We’ve heard it before—the tank is dead. The first time I read this statement was in the early 1980s, when an article in a major national newspaper trumpeted the results of the testing of the M712 Copperhead, a 155mm cannon-launched guided projectile with the capability to destroy a tank with a single round. As a soon-to-be commissioned armor officer, this assertion was of no small concern to me. I needn’t have worried. Twenty-six years later, after a full career that included having commanded a tank brigade in combat in Iraq, I retired from the U.S. Army, and the tank was still very much alive. The Copperhead round, now relegated to military museums, hadn’t killed it. Neither had the TOW anti-tank guided missile, the Hellfire, or more recently, the Javelin or suicide drones. Sure, these weapons have piled up an impressive record of armored vehicle destruction, but commanders—most recently, Ukrainian—still clamor for tanks when close combat is involved.

The reason is not hard to divine. When crossing the deadly ground that separates one army from another, it is better to be protected by an armored envelop than not. Tommies, Poilus, Doughboys, and soldiers from other nations learned this the hard way during the First World War by dying by the millions in an often heroic but vain attempt to negotiate no-man’s land protected by little more than a steel helmet and a cloth uniform. As early as 1914, both the French and British militaries drew up conceptual plans and then experimented with armored tractors to cross the killing zone. The British Army was the first to field production vehicles, with thirty-two tanks participating in the initial engagement on the Somme battlefield in September 1916. Of these, only nine made it across no-man’s land to German lines. But there they were, impervious to artillery splinters and bullets, and capable of negotiating barbed wire entanglements and enemy trenches. The promise of armored warfare had been born.

Fourteen months later at the Battle of Cambrai, 437 tanks supported an attack by six British infantry divisions that succeeded in penetrating the vaunted Hindenburg Line before stalling out due to lack of follow-up and German counterattacks. The tanks of the Great War were vulnerable to even rudimentary anti-tank weapons and were mechanically unreliable, but far-sighted theorists saw in them the solution to the deadlock of trench warfare. Improved tank models appeared in 1918. Hundreds of tanks were used in each of the major Allied offensives that year. During the Battle of Amiens on August 8, 1918, six hundred tanks supported the British, Canadian, and Australian attack that shattered German forces in what General Erich Ludendorff called “the Black Day of the German Army.” Prospective offensives in 1919 would have involved thousands of tanks, but the Armistice ended the conflict before they were needed.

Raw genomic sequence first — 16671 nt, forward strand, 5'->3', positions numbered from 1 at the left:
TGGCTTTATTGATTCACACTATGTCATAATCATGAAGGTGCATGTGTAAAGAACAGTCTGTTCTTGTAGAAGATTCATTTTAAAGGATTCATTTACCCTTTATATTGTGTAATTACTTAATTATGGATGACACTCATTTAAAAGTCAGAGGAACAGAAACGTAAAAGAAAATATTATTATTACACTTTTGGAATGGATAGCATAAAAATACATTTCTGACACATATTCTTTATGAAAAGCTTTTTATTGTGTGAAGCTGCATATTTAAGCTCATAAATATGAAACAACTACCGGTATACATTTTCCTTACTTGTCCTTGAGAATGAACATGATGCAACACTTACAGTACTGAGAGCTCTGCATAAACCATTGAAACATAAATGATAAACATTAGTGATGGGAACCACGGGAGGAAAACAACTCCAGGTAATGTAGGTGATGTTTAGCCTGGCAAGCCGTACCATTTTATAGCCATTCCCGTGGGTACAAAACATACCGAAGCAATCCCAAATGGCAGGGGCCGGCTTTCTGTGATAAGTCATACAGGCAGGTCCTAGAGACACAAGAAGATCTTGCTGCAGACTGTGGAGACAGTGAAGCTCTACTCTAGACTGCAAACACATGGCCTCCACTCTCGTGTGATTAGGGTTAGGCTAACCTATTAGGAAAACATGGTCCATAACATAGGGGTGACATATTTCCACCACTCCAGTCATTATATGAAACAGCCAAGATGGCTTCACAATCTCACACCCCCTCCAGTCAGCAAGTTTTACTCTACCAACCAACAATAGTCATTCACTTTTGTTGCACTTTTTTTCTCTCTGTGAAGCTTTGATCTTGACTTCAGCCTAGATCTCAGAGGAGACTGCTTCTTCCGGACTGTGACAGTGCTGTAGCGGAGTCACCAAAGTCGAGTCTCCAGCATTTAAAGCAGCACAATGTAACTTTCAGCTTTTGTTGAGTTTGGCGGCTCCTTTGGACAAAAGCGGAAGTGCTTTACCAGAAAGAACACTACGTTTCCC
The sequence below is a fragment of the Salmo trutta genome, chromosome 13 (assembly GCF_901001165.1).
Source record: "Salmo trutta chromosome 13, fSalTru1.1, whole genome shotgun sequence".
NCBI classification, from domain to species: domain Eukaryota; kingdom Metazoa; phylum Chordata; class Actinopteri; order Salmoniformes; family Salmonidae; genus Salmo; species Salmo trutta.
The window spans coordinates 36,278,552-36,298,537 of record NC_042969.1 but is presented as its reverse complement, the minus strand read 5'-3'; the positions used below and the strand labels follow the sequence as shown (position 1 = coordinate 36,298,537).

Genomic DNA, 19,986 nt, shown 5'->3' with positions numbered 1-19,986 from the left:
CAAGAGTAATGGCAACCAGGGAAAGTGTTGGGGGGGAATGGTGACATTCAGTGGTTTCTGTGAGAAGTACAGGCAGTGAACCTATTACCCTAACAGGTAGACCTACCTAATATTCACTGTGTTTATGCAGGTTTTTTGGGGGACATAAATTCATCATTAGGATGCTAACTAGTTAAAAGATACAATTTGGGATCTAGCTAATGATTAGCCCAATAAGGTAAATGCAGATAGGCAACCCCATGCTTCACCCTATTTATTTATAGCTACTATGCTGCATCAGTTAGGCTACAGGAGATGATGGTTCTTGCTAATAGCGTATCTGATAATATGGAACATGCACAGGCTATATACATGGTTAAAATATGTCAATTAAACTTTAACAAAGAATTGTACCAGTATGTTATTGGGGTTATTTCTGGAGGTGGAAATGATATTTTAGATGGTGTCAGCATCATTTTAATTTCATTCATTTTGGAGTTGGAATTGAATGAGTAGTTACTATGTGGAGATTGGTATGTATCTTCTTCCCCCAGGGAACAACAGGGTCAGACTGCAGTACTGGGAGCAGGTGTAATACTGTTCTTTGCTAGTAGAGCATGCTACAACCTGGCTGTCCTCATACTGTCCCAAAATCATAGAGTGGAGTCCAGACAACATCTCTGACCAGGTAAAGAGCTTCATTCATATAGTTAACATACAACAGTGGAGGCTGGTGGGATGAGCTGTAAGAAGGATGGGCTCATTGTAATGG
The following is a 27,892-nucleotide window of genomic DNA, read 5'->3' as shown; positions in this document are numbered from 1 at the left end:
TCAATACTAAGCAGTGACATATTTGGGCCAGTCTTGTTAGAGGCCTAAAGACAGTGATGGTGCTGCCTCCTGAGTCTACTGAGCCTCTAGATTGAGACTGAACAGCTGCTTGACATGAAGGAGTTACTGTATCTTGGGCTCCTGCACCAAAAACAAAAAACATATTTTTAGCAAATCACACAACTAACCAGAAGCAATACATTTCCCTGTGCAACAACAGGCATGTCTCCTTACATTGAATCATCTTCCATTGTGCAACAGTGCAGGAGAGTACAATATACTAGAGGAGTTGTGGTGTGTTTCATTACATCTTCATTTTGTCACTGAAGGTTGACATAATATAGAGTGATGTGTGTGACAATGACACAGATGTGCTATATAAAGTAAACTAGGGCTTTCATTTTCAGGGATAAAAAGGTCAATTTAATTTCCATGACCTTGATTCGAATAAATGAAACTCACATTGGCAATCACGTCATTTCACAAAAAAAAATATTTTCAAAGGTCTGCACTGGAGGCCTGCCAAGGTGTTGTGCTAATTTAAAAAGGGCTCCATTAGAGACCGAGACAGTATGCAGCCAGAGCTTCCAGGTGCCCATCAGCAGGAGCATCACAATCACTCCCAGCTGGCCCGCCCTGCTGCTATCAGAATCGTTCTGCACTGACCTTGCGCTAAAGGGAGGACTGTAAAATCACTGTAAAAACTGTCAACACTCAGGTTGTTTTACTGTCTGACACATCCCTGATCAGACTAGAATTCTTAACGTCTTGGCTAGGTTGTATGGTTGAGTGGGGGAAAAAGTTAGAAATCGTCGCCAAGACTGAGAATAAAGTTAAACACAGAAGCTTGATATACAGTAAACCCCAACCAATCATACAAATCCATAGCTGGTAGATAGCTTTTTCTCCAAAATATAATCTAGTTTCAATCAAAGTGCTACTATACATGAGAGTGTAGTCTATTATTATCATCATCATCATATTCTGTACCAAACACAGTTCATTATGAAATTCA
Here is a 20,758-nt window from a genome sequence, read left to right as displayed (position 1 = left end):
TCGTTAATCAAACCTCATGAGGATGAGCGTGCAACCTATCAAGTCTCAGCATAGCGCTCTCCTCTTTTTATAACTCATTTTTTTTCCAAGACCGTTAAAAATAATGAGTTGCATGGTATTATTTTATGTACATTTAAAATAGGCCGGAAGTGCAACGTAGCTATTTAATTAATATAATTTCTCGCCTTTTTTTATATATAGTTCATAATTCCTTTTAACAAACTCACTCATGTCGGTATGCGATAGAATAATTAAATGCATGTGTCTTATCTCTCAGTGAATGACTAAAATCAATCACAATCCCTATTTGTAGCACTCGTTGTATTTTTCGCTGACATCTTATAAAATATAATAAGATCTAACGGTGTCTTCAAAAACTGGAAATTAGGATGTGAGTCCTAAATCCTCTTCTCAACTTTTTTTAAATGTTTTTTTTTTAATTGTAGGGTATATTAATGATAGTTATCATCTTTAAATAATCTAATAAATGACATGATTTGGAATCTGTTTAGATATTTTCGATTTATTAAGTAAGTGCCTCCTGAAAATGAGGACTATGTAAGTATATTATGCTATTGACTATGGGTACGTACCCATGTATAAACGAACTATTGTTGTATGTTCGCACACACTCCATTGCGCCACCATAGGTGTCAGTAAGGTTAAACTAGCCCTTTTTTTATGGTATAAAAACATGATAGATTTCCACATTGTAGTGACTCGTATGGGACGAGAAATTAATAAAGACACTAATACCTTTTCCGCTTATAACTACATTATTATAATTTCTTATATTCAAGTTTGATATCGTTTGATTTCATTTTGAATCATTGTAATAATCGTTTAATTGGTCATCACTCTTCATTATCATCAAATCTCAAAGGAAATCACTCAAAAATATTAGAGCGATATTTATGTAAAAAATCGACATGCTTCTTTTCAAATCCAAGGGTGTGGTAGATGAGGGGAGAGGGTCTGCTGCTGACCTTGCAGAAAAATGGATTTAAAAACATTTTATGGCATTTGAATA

What perceptive theorists learned from these experiences was tanks alone were vulnerable to anti-tank guns and artillery but tying tanks to the pace of infantry failed to take advantage of the mobility of armored vehicles. The forthcoming revolution in military affairs—a discontinuity in military operations created by new technologies, doctrine, and organizations—was the creation of a mounted combined arms formation that paired tanks with mechanized infantry, artillery, engineers, and air defense assets, and supported overhead by fighters to gain and maintain air superiority and provide close air support when needed. The British Army experimented with such a force on Salisbury Plain in 1927–28, but lack of funding retarded tank design and British leaders suspended the experiments. Soviet experiments were likewise promising until Stalin’s purges killed off most of the innovators in the mid to late 1930s. The French Army, which had fielded more tanks than any other army in the Great War, instead put its faith in an artillery-centric “methodical battle,” epitomized by the Maginot Line, a 280-mile long line of fortifications and obstacles along the Franco-German frontier.

Ironically, the German Army, denied tanks by the Treaty of Versailles, conducted the most advanced conceptual work on combined arms armored operations. Much of this work was done in secret in Russia in collusion with the Red Army, until Hitler’s rise to power ended weapons development cooperation with the Communist state. The creation of panzer divisions proceeded as German rearmament in violation of the Treaty of Versailles accelerated. Poland succumbed in just four weeks in September 1939, the Polish Army bulldozed by the German Army from the west and the Red Army from the east. Given the vast numerical and technological disparity between the Poles and their enemies, that result was unsurprising to informed military analysts. But what came next shocked the world.